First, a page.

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Another couple hundred years:


Questers restore Black Point dining set



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November 10, 2010 | 09:21 AM
Linn — They don't make many dining room sets like this one anymore.

It's an Eastlake triple-pedestal walnut dining table with 40 chairs. The set lies on a porch of the historic Black Point estate, in the same spot it has been since the home was built.

The set is actually older than the Queen Anne Victorian cottage which is just as iconic to the Geneva Lake shores as Yerkes Observatory and the Riviera. Black Point was built in 1888.

"The set has been lasting since 1864 and it has been outside on the porch without any protection," Gwen Tveter said.

"There's no heat out there on the porch," Don Rutkowski said. "It lies there during a freeze/thaw cycle."

One hundred and forty-six years later, time and the elements have taken their toll on the furniture.

"The base of the dining room table was damaged," Tveter said. "The veneer, a burled oak veneer, was crumbling."

"Through the ages, it peels back," Rutkowski said.

But thanks to a $5,000 grant and the efforts of Tveter and Rutkowski, there's no reason to pitch the set. It should remain as durable and elegant as Black Point itself.

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Passion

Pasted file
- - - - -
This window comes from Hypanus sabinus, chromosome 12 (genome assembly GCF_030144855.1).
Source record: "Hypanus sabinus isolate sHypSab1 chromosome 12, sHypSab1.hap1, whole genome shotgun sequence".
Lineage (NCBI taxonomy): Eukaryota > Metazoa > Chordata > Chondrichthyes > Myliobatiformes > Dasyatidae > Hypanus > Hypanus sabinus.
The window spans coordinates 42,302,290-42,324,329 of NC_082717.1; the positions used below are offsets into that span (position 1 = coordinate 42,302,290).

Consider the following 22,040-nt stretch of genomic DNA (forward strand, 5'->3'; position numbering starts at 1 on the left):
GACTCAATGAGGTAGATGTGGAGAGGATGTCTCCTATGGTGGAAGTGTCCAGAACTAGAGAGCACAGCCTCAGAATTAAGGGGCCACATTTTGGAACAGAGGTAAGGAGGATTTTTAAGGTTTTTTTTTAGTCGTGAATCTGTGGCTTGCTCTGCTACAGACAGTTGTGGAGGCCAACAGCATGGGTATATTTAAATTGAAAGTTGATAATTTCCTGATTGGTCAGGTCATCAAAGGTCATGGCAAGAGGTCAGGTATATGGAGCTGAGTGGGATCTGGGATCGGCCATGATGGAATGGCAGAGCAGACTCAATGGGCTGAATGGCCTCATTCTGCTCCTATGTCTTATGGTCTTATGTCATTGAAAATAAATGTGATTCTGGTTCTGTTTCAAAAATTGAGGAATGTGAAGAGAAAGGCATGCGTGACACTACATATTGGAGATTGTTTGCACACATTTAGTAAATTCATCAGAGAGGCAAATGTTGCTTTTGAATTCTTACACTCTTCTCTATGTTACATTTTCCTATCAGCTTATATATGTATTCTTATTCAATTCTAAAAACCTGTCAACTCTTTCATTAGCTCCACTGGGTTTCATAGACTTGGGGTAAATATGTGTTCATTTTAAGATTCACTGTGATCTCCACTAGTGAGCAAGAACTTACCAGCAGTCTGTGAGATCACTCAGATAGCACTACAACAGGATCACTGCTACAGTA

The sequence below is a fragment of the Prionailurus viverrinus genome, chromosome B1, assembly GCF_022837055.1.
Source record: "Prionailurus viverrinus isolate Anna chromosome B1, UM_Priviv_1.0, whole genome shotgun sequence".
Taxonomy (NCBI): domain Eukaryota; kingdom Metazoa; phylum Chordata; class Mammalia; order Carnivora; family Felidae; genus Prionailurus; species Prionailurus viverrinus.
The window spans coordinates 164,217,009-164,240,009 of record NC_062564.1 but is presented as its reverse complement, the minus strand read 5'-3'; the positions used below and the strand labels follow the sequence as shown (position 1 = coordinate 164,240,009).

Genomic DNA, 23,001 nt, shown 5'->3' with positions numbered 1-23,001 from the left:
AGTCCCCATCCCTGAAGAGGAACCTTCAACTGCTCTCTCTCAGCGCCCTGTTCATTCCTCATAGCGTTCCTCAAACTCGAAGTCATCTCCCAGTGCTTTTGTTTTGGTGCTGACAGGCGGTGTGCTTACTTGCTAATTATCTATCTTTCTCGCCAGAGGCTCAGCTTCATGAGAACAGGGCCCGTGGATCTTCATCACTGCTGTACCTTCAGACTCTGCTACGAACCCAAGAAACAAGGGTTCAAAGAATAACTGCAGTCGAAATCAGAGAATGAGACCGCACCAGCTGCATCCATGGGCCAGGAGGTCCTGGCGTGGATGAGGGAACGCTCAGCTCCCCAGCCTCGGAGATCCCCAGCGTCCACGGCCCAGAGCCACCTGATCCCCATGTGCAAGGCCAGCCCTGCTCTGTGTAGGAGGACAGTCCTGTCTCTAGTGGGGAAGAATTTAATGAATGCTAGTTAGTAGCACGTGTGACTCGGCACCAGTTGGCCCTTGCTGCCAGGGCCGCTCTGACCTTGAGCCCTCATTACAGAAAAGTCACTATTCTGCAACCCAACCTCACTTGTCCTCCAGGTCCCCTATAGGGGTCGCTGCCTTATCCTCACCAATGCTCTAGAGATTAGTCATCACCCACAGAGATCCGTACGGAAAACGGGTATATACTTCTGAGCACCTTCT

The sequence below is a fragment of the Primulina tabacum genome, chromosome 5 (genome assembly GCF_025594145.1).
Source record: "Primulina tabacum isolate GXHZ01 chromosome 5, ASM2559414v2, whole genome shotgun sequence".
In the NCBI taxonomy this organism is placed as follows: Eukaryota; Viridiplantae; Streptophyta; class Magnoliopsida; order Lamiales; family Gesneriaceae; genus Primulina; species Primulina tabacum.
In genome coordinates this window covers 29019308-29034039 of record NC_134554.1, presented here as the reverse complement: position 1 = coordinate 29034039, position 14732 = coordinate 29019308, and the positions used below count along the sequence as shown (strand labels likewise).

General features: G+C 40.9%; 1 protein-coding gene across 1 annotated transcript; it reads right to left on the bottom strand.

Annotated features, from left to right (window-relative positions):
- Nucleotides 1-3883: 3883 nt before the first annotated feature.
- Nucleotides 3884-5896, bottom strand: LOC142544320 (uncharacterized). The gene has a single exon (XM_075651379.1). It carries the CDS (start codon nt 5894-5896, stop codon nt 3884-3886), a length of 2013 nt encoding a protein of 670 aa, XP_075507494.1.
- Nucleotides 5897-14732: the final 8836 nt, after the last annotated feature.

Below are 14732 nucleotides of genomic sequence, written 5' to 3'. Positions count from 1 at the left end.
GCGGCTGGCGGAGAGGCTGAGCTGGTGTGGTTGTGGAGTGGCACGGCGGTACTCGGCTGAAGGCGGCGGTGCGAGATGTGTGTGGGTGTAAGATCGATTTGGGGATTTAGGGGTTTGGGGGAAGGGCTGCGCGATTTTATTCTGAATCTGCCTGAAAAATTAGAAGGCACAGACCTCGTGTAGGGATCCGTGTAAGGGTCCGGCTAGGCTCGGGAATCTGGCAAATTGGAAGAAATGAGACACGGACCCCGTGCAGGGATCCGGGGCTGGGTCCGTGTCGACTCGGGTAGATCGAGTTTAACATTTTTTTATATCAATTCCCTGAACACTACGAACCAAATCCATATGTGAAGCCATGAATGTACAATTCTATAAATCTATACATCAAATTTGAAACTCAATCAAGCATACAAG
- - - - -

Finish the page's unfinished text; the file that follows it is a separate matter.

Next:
On Oct. 22, arguably one of the sunniest, most comfortable days this season, Tveter and Rutkowski discussed the restoration of the Eastlake dining room set on the porch at Black Point.

They share a passion for the lakefront estate.

"I'm an architect and I just love the historic value of this house," said Rutkowski, manager of the restoration project. "This is one of the best Victorian Queen Anne houses in the United States. Usually, a house like this would have a porch in front or on the side. This one has a total wrap-around porch (and) you won't see that anywhere in the U.S."

He said Tveter "put in half of her life for this" estate "since 1997." She wrote "The Black Point Legacy: 1888-2005." She is president of the Royal Joy Williams Quester Chapter No. 1288, which applied for the grant. Rutkowski is the vice president.

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"I knew this estate just growing up and walking around the area. ... There is no other lakefront estate which has remained as it was when it was first built," Tveter said.

She called Black Point "a time capsule."

That's why the dining room set restoration project was so important.

As for the grant, Tveter said the International Questers issue grants every two years to fund restoration projects by other Quester chapters.

"They usually give out about $200,000," she said. "The largest grant is $5,000."

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But it's a crowded field filled with chapters seeking grants from the International Questers. Tveter said her chapter had to vie for a grant against all the other Quester chapters. In Wisconsin alone, there are 15.

This is the second time the Royal Joy Williams chapter received the grant.

In 2008, the chapter received a grant to restore the bedroom set of Alma Petersen, a descendant of wealthy Chicago brewer Conrad Seipp, who had Black Point built. A bedroom set in another of Black Point's bedrooms also was restored.

In May, the dining room set was taken by Federal Restoration Studio, Mineral Point, for restoration. This is the same company which restored the bedroom sets.

The cost of the dining room set restoration project was $6,000. The Royal Joy Williams chapter paid $1,000 while the grant covered the remaining cost.

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